Love, commitment to community, the meaning of place—none of those items appear in corporate ledgers. In the best commentaries yet on the meaning of Woster's retirement, Bernie Hunhoff at South Dakota Magazine and David Newquist at Northern Valley Beacon make clear why corporate media are inimical to Wosterian journalism:
The problem with corporate-owned media is the nature of corporations. Corporations are bureacracies. They operate on the same kind of self-interest that government bureaucracies do. The current economic plight of our country and the world, in fact, is the result of corporate management. Bureaucracies do not honor and reward high-mindedness. They cater to the greedy, the devious, the ill-intentioned. Their intellectual and moral guidepost is the bottom line. And so Gannett, which announced job cuts previously last summer, ordered a 10 percent staff reduction late last month. The objective is totally to carry out the management order. The quality of journalism is not a consideration [David Newquist, "Requiem for the Fourth Estate," Northern Valley Beacon, 2008.11.15].
As Hunhoff makes clear, journalism, telling the stories of South Dakota, is about much more than following orders from distant rulers and making money:
I tend to agree with the fellow who blames the hometown publishers for selling out their communities. A weekly or daily paper (and I'd like to believe the same is true of our magazine) is a public trust. If you're blessed to have the privilege of being the caretaker of it for a few years, then one of your biggest concerns should be to pass it onto another generation who will care for it as you tried to do.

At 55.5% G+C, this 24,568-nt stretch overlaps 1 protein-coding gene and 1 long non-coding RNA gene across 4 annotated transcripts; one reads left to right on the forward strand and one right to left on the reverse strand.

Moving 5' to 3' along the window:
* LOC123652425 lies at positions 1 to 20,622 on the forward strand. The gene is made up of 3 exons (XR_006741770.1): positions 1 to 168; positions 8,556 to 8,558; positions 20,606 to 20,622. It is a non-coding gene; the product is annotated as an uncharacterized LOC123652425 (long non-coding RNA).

The same may be true of land owners and business owners in general. But certainly when it comes to the Fourth Estate, the people of the United States would be better served with five thousand independent and creative newspapers and magazines than the fluff and mush served up by today's corporate media [Bernie Hunhoff, "Terry Woster: Who's to Blame?" South Dakota Magazine: Editor's Notebook, 2008.11.15].
According to Mr. Epp, Terry Woster is 65. He's done his service. But what attention will that Sioux Falls paper and other corporate media give to hiring committed community journalists to continue that service?
I haven't seen (or produced) a blog yet that that approaches Woster's oeuvre in quality. But as corporate cost-cutting pushes Woster from the stage, someone's got to keep an eye on what's happening in South Dakota. Citizen journalists, duty calls!